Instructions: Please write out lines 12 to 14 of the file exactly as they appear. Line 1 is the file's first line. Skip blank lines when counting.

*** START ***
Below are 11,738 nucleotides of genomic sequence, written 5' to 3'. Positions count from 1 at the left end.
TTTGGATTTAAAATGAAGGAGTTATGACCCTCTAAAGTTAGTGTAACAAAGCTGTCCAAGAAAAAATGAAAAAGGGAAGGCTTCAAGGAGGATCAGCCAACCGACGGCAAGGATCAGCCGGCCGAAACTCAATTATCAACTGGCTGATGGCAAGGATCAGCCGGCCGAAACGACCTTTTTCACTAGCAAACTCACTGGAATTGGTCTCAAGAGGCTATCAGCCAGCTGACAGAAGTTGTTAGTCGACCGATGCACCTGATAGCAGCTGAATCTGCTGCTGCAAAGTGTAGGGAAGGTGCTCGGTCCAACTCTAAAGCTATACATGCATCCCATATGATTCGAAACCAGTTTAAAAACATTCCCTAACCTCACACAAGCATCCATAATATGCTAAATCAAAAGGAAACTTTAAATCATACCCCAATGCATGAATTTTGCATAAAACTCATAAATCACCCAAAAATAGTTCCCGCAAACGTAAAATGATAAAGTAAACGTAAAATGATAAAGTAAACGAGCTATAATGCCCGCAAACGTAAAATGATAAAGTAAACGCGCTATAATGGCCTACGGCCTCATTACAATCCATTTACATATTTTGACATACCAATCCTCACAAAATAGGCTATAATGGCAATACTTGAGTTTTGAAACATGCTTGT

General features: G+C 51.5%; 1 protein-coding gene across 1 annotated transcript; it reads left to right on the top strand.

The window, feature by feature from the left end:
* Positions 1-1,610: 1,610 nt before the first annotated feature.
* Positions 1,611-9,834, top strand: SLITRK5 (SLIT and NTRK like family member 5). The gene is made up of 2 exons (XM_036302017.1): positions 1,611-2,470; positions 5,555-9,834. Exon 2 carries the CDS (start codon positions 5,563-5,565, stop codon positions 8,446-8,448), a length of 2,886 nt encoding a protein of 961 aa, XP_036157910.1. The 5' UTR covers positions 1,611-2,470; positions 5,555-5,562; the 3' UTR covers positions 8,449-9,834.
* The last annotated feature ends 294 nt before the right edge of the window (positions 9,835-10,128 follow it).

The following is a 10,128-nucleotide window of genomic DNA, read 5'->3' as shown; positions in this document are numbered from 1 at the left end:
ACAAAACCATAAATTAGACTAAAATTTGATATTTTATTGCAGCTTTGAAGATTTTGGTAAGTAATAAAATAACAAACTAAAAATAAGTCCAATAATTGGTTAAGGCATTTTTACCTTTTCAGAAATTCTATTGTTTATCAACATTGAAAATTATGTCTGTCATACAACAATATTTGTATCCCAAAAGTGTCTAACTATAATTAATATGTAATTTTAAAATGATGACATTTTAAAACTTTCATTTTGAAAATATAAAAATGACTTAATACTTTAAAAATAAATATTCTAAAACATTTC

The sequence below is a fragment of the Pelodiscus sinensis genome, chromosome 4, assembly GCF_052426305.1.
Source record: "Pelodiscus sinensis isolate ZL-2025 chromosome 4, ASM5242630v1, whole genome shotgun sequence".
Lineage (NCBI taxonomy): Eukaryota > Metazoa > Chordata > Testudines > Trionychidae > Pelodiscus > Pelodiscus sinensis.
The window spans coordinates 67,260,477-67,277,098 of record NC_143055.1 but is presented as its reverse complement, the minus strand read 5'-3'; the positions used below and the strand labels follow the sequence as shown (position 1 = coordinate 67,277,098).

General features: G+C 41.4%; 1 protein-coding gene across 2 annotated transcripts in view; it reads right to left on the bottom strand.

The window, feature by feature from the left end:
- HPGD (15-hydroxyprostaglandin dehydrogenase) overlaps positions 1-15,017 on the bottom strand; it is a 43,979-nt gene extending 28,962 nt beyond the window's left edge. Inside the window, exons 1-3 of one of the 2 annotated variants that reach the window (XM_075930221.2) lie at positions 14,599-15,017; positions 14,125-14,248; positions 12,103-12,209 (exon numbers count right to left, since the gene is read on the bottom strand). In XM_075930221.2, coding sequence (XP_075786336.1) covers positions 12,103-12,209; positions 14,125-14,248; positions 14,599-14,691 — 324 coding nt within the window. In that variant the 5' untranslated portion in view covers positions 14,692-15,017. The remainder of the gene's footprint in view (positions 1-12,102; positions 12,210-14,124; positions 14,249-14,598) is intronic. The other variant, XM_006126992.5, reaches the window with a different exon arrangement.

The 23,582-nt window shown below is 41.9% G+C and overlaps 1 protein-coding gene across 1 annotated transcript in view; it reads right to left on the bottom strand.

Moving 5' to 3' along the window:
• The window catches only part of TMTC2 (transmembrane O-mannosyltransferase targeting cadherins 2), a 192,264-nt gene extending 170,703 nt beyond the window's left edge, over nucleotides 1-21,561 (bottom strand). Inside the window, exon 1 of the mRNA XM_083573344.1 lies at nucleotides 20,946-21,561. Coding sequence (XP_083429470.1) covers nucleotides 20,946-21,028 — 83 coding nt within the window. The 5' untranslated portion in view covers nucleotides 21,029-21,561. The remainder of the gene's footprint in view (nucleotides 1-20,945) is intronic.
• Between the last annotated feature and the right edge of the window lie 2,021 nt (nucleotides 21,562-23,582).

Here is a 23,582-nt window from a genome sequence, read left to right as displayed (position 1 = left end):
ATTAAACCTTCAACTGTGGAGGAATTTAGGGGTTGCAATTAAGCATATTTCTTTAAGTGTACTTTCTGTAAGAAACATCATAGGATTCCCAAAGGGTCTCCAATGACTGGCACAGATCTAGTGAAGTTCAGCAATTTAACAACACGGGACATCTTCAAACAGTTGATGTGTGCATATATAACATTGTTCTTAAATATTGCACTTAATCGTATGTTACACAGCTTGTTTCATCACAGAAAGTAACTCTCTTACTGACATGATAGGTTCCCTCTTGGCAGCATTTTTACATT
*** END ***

Lineage (NCBI taxonomy): Eukaryota > Metazoa > Chordata > Testudines > Trionychidae > Pelodiscus > Pelodiscus sinensis.
The window spans coordinates 67,260,477-67,277,098 of record NC_143055.1 but is presented as its reverse complement, the minus strand read 5'-3'; the positions used below and the strand labels follow the sequence as shown (position 1 = coordinate 67,277,098).

General features: G+C 41.4%; 1 protein-coding gene across 2 annotated transcripts in view; it reads right to left on the bottom strand.